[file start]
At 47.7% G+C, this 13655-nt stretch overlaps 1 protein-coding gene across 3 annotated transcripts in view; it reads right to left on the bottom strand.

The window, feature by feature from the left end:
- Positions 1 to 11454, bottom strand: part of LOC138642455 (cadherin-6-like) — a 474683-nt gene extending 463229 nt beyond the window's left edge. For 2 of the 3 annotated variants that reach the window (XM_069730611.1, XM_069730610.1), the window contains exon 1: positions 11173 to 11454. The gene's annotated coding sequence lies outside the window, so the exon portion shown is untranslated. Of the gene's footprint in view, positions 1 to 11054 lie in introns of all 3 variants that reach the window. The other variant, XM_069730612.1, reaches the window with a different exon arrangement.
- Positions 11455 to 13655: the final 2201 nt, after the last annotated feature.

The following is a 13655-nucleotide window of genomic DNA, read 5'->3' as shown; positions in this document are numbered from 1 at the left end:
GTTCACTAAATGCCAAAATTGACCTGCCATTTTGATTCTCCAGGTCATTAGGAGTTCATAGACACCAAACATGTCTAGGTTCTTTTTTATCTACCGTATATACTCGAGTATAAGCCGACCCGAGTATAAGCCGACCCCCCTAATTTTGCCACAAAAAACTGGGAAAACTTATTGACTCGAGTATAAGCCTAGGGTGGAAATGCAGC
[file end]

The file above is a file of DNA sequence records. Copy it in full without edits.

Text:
At 47.7% G+C, this 13655-nt stretch overlaps 1 protein-coding gene across 3 annotated transcripts in view; it reads right to left on the bottom strand.

The window, feature by feature from the left end:
- Positions 1 to 11454, bottom strand: part of LOC138642455 (cadherin-6-like) — a 474683-nt gene extending 463229 nt beyond the window's left edge. For 2 of the 3 annotated variants that reach the window (XM_069730611.1, XM_069730610.1), the window contains exon 1: positions 11173 to 11454. The gene's annotated coding sequence lies outside the window, so the exon portion shown is untranslated. Of the gene's footprint in view, positions 1 to 11054 lie in introns of all 3 variants that reach the window. The other variant, XM_069730612.1, reaches the window with a different exon arrangement.
- Positions 11455 to 13655: the final 2201 nt, after the last annotated feature.

The following is a 13655-nucleotide window of genomic DNA, read 5'->3' as shown; positions in this document are numbered from 1 at the left end:
GTTCACTAAATGCCAAAATTGACCTGCCATTTTGATTCTCCAGGTCATTAGGAGTTCATAGACACCAAACATGTCTAGGTTCTTTTTTATCTACCGTATATACTCGAGTATAAGCCGACCCGAGTATAAGCCGACCCCCCTAATTTTGCCACAAAAAACTGGGAAAACTTATTGACTCGAGTATAAGCCTAGGGTGGAAATGCAGC